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Abortion remains an issue of ethics, science, and individual attitude. Some people are as “progressive” as to advice on eliminating unplanned pregnancy, which would consequently solve the problem of abortion. However, while women continue to find themselves, for whatever reason, in the position of having to make this decision, an issue of doing the right thing still remains.
This is the issue Nadine Dorries, a Conservative MP of the British Parliament, is trying to tackle. In an attempt to reduce the numbers of terminated pregnancy in the UK, she has proposed amendments to the Health and Social Care Bill that would allow only “independent” bodies to carry out counseling on abortion.
Currently this is done by abortion services providers, which, quite logically, raises the issue of conflict of interests and bias toward termination of pregnancy, since abortion providers are paid for each abortion they carry out. However, the legislators assert that the abortion advice providers are under austere statutory regulation.
The opponents of the amendments point out that there is no way to ensure that the “independent” organizations will be unbiased, and that some of these “independent” abortion advice providers could be biased toward a Christian idea of abortion being a sin. Although Ms. Dorries opposes the idea of counselors being faith-based organizations, she does not provide for any means of ensuring they are not.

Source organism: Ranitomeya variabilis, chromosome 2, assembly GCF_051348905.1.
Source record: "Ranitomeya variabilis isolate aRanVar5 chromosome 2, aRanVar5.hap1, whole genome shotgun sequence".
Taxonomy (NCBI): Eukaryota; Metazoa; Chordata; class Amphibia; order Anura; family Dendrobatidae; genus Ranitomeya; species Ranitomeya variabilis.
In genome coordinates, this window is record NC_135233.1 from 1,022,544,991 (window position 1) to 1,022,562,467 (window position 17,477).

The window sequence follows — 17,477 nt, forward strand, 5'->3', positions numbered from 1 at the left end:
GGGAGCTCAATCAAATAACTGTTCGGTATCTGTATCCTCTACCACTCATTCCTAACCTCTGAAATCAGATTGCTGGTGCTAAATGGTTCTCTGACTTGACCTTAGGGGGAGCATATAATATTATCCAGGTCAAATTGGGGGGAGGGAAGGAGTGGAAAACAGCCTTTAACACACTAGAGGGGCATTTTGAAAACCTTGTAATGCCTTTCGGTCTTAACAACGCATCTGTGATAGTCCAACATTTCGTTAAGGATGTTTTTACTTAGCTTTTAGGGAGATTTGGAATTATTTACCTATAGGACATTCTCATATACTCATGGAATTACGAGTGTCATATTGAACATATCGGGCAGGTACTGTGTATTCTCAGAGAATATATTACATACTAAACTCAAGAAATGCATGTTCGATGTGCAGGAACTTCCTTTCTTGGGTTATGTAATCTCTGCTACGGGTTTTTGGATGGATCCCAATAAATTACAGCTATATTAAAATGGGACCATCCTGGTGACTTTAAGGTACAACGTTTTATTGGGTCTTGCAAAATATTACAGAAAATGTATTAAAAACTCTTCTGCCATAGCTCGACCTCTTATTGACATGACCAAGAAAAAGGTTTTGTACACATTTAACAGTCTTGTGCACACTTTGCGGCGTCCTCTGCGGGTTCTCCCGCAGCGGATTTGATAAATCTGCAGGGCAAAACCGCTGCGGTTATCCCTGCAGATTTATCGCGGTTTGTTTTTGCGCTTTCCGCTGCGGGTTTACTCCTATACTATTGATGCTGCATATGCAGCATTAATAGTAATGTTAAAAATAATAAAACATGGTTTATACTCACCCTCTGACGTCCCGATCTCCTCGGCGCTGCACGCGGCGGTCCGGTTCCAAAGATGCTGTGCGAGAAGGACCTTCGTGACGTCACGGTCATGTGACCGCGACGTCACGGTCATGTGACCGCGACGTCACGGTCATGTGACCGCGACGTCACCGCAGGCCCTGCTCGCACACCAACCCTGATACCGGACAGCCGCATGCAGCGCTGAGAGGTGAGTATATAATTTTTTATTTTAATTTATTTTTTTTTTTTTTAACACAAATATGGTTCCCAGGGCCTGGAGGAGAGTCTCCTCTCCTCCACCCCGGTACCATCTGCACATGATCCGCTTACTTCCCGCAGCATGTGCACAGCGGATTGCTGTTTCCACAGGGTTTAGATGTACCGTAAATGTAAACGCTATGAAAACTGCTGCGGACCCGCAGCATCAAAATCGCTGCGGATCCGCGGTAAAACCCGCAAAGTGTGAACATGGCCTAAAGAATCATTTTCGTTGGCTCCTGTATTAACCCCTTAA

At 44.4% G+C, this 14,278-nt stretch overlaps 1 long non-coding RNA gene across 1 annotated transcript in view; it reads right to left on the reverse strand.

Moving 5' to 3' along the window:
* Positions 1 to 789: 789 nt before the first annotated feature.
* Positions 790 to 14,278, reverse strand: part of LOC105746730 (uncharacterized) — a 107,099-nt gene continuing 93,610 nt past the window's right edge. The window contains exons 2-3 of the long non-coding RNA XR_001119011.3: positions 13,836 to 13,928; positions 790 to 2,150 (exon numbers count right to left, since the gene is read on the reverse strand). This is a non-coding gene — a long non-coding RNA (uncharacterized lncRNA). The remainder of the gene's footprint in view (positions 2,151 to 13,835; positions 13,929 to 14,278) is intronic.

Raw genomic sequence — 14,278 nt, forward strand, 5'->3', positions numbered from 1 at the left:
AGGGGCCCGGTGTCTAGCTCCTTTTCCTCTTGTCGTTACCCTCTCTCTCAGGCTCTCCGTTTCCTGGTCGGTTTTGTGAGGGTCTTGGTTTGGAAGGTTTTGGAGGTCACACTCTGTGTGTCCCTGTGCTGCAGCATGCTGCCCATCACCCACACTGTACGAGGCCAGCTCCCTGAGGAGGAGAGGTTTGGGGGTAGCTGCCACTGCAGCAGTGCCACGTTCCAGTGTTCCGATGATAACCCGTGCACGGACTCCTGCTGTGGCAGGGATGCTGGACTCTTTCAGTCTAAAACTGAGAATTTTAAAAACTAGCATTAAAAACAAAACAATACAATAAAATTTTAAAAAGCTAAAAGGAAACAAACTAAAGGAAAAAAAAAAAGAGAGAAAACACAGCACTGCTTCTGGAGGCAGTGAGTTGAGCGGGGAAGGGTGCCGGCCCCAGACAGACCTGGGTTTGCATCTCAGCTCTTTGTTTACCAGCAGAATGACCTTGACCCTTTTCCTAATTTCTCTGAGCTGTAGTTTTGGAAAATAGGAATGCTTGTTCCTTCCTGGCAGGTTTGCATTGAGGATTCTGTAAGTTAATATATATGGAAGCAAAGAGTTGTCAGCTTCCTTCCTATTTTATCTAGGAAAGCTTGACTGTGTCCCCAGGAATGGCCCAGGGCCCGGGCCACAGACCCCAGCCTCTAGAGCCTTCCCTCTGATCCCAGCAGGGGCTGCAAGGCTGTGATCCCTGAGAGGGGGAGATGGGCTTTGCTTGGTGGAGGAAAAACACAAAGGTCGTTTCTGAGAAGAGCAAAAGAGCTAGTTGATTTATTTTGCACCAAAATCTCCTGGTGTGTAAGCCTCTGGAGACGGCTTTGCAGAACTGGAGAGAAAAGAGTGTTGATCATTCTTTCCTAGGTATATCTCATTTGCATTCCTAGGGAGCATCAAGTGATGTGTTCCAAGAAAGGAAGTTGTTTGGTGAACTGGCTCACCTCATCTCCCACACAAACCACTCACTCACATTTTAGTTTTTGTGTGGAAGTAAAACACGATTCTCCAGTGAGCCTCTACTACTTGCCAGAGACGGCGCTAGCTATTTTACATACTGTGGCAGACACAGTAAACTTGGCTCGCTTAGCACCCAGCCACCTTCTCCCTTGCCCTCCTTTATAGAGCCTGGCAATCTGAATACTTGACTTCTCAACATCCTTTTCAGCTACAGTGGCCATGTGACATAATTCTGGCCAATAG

While the Prime Minister, David Cameron, is “personally sympathetic” to attempts for providing more advice to women, he has announced that he does not support the proposal for amendments since it prevents abortion providers from giving advice on the matter. He has not explained, however, why he is of such an opinion.
His position is shared by health care professionals. Health ministers, among others, have expressed a concern that such amendments would only create more bureaucracy and restrict access to abortion for those in need. The Department of Health promotes more choice for women with regard to abortion advice, asserting that the opportunities for counseling should be extended, not replaced.
Conservative MPs are said to have free vote on the matter, but the overall support of the proposal seems to be weak. Whether this is unwillingness to implement changes in the system that seems to be working fine, pressure from abortion providers, or simple practicality is for the British to decide.